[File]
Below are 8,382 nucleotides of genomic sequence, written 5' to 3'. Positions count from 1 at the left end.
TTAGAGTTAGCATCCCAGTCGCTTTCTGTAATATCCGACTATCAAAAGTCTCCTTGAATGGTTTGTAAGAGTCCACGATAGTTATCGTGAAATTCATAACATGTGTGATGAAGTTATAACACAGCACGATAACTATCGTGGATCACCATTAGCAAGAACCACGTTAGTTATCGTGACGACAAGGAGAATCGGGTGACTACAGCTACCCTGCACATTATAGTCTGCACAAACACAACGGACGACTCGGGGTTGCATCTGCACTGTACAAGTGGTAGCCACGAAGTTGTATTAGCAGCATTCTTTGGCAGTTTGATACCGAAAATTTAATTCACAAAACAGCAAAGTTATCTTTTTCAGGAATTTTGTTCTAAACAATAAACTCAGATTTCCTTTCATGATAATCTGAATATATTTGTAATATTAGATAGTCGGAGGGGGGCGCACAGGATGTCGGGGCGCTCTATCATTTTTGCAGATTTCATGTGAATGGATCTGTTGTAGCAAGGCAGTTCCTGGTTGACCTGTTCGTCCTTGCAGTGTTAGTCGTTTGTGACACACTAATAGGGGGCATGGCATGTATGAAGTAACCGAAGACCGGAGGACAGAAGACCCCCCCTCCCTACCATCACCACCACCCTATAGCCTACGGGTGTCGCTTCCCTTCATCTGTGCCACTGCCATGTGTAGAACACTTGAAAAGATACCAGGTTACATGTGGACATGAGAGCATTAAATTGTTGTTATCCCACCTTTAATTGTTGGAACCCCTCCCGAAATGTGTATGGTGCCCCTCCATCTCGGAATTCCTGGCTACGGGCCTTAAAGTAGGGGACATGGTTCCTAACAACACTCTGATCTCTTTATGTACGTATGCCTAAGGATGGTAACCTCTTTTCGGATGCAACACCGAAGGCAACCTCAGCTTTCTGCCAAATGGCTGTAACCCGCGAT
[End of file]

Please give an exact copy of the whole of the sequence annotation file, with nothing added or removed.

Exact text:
Below are 8,382 nucleotides of genomic sequence, written 5' to 3'. Positions count from 1 at the left end.
TTAGAGTTAGCATCCCAGTCGCTTTCTGTAATATCCGACTATCAAAAGTCTCCTTGAATGGTTTGTAAGAGTCCACGATAGTTATCGTGAAATTCATAACATGTGTGATGAAGTTATAACACAGCACGATAACTATCGTGGATCACCATTAGCAAGAACCACGTTAGTTATCGTGACGACAAGGAGAATCGGGTGACTACAGCTACCCTGCACATTATAGTCTGCACAAACACAACGGACGACTCGGGGTTGCATCTGCACTGTACAAGTGGTAGCCACGAAGTTGTATTAGCAGCATTCTTTGGCAGTTTGATACCGAAAATTTAATTCACAAAACAGCAAAGTTATCTTTTTCAGGAATTTTGTTCTAAACAATAAACTCAGATTTCCTTTCATGATAATCTGAATATATTTGTAATATTAGATAGTCGGAGGGGGGCGCACAGGATGTCGGGGCGCTCTATCATTTTTGCAGATTTCATGTGAATGGATCTGTTGTAGCAAGGCAGTTCCTGGTTGACCTGTTCGTCCTTGCAGTGTTAGTCGTTTGTGACACACTAATAGGGGGCATGGCATGTATGAAGTAACCGAAGACCGGAGGACAGAAGACCCCCCCTCCCTACCATCACCACCACCCTATAGCCTACGGGTGTCGCTTCCCTTCATCTGTGCCACTGCCATGTGTAGAACACTTGAAAAGATACCAGGTTACATGTGGACATGAGAGCATTAAATTGTTGTTATCCCACCTTTAATTGTTGGAACCCCTCCCGAAATGTGTATGGTGCCCCTCCATCTCGGAATTCCTGGCTACGGGCCTTAAAGTAGGGGACATGGTTCCTAACAACACTCTGATCTCTTTATGTACGTATGCCTAAGGATGGTAACCTCTTTTCGGATGCAACACCGAAGGCAACCTCAGCTTTCTGCCAAATGGCTGTAACCCGCGAT